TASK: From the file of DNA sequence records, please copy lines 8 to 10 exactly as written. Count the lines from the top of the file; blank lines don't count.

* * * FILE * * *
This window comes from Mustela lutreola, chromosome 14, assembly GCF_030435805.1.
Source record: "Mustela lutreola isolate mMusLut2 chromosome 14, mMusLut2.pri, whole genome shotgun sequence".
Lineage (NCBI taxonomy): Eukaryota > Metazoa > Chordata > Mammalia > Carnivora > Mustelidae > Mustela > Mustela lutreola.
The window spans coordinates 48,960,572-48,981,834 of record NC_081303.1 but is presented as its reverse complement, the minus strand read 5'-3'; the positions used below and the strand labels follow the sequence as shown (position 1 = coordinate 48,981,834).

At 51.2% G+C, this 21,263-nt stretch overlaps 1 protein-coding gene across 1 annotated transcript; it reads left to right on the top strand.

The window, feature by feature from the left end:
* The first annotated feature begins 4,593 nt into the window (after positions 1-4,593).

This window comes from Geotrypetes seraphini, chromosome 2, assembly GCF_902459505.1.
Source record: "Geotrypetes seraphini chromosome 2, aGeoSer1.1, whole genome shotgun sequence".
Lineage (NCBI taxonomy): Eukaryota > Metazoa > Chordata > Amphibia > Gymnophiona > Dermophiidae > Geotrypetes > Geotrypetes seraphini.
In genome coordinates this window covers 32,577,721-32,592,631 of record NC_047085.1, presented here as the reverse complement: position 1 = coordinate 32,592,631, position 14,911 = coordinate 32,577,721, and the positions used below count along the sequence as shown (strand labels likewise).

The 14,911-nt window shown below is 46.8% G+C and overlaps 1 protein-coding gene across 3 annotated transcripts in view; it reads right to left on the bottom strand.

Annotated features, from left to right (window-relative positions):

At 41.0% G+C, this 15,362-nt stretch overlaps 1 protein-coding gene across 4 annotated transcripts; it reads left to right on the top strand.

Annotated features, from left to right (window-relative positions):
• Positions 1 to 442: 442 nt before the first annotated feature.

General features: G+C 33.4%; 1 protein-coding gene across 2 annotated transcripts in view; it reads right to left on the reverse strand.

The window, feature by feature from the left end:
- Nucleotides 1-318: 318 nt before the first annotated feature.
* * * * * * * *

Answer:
This window comes from Geotrypetes seraphini, chromosome 2, assembly GCF_902459505.1.
Source record: "Geotrypetes seraphini chromosome 2, aGeoSer1.1, whole genome shotgun sequence".
Lineage (NCBI taxonomy): Eukaryota > Metazoa > Chordata > Amphibia > Gymnophiona > Dermophiidae > Geotrypetes > Geotrypetes seraphini.